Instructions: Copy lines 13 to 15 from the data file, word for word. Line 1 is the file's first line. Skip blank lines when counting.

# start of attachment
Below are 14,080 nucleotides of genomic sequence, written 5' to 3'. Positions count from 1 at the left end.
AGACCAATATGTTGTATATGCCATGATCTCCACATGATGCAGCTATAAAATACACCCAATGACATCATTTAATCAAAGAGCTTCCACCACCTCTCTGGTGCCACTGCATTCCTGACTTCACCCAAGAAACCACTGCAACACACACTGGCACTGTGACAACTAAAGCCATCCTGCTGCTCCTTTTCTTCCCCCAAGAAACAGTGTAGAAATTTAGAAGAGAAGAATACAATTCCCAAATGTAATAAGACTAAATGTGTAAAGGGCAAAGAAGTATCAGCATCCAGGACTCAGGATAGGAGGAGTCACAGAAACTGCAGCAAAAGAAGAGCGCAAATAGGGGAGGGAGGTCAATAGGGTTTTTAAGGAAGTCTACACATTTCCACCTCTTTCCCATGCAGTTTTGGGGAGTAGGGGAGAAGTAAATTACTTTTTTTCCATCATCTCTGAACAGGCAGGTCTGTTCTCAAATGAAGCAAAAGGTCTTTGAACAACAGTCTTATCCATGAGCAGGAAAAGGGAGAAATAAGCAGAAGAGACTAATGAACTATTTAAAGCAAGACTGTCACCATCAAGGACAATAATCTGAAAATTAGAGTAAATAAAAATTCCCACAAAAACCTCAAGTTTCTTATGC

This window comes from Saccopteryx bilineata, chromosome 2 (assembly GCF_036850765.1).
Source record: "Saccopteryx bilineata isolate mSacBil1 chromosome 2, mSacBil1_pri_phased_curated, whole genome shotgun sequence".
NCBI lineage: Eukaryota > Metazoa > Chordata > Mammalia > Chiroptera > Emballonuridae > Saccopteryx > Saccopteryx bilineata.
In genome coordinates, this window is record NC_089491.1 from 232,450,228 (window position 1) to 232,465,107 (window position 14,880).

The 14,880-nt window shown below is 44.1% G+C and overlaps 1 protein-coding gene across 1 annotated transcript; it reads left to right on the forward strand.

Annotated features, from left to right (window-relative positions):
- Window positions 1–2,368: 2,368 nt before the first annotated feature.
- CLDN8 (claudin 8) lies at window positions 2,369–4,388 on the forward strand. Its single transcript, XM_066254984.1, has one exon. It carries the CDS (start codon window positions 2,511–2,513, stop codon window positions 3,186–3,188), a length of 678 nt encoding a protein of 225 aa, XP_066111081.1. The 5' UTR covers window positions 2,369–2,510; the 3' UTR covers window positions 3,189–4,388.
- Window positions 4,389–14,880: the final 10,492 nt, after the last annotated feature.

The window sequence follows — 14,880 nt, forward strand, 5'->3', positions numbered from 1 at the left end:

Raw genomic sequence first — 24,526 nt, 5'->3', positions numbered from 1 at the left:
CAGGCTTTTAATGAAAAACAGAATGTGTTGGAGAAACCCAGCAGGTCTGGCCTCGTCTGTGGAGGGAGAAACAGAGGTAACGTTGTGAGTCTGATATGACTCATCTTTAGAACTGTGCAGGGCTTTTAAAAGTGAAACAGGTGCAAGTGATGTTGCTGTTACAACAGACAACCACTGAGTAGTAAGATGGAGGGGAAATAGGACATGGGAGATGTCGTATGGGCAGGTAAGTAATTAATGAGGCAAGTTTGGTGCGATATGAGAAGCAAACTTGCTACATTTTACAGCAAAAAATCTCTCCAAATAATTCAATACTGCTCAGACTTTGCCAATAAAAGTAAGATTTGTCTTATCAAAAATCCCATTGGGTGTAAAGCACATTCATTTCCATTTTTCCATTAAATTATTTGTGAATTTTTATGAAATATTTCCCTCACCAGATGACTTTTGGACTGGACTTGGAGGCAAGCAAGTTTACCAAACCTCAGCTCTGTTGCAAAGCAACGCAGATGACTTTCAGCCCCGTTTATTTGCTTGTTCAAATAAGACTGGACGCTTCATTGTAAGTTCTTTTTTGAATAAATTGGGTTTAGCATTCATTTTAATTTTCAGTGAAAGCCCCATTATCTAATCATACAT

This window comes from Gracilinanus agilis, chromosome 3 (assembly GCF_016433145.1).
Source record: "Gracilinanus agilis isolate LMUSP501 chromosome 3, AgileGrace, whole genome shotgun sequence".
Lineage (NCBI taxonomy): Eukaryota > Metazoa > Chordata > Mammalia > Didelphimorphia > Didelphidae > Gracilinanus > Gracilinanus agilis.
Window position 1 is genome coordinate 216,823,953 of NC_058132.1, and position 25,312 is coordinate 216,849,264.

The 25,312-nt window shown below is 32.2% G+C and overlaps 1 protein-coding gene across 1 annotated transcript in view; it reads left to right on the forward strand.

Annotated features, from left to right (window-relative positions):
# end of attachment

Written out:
Raw genomic sequence first — 24,526 nt, 5'->3', positions numbered from 1 at the left:
CAGGCTTTTAATGAAAAACAGAATGTGTTGGAGAAACCCAGCAGGTCTGGCCTCGTCTGTGGAGGGAGAAACAGAGGTAACGTTGTGAGTCTGATATGACTCATCTTTAGAACTGTGCAGGGCTTTTAAAAGTGAAACAGGTGCAAGTGATGTTGCTGTTACAACAGACAACCACTGAGTAGTAAGATGGAGGGGAAATAGGACATGGGAGATGTCGTATGGGCAGGTAAGTAATTAATGAGGCAAGTTTGGTGCGATATGAGAAGCAAACTTGCTACATTTTACAGCAAAAAATCTCTCCAAATAATTCAATACTGCTCAGACTTTGCCAATAAAAGTAAGATTTGTCTTATCAAAAATCCCATTGGGTGTAAAGCACATTCATTTCCATTTTTCCATTAAATTATTTGTGAATTTTTATGAAATATTTCCCTCACCAGATGACTTTTGGACTGGACTTGGAGGCAAGCAAGTTTACCAAACCTCAGCTCTGTTGCAAAGCAACGCAGATGACTTTCAGCCCCGTTTATTTGCTTGTTCAAATAAGACTGGACGCTTCATTGTAAGTTCTTTTTTGAATAAATTGGGTTTAGCATTCATTTTAATTTTCAGTGAAAGCCCCATTATCTAATCATACAT

This window comes from Gracilinanus agilis, chromosome 3 (assembly GCF_016433145.1).